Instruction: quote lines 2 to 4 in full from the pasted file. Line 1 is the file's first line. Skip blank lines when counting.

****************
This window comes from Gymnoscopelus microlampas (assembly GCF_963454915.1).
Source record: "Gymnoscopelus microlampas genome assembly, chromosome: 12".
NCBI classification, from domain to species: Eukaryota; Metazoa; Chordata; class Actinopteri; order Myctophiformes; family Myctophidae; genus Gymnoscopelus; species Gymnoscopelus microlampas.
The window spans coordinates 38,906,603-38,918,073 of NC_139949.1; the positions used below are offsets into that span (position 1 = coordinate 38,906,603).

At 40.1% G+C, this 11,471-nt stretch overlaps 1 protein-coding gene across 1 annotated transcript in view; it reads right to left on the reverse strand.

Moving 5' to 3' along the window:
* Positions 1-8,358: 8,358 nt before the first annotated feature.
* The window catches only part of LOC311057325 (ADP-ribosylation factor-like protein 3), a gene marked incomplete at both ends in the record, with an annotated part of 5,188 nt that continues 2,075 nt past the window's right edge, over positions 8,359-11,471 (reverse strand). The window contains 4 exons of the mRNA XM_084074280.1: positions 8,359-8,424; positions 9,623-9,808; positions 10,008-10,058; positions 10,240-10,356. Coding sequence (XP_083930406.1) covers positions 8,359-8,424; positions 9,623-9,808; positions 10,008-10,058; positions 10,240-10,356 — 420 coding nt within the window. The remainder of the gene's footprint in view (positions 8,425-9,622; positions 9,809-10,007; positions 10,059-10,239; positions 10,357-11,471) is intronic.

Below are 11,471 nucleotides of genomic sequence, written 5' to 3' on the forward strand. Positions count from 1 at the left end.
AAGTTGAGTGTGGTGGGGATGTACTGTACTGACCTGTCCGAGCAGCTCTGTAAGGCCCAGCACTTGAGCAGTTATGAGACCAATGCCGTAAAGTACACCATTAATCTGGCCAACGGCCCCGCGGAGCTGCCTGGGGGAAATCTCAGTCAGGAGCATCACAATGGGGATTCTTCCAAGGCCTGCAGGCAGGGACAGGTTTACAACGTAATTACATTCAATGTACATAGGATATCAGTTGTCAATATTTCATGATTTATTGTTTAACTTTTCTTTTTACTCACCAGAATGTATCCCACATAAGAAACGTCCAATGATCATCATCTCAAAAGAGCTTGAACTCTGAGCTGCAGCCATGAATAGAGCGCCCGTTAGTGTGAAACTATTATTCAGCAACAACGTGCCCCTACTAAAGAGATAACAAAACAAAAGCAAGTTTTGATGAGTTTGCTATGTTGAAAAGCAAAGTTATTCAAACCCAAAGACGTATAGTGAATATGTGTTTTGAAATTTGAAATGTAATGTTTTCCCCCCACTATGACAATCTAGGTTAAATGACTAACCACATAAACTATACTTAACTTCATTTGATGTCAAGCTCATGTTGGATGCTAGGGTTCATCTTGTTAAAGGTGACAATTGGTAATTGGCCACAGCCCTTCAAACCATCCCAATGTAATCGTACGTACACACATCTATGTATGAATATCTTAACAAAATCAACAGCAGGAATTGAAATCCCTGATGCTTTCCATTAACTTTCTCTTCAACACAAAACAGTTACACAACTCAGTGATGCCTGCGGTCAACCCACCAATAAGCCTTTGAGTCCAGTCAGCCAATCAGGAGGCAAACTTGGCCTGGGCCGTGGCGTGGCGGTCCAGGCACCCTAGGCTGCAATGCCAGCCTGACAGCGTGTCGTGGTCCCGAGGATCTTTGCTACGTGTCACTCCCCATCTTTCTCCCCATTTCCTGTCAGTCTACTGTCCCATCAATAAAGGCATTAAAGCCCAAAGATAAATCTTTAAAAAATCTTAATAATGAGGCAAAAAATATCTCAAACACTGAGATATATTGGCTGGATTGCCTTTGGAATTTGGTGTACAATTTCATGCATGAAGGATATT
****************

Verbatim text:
Source record: "Gymnoscopelus microlampas genome assembly, chromosome: 12".
NCBI classification, from domain to species: Eukaryota; Metazoa; Chordata; class Actinopteri; order Myctophiformes; family Myctophidae; genus Gymnoscopelus; species Gymnoscopelus microlampas.
The window spans coordinates 38,906,603-38,918,073 of NC_139949.1; the positions used below are offsets into that span (position 1 = coordinate 38,906,603).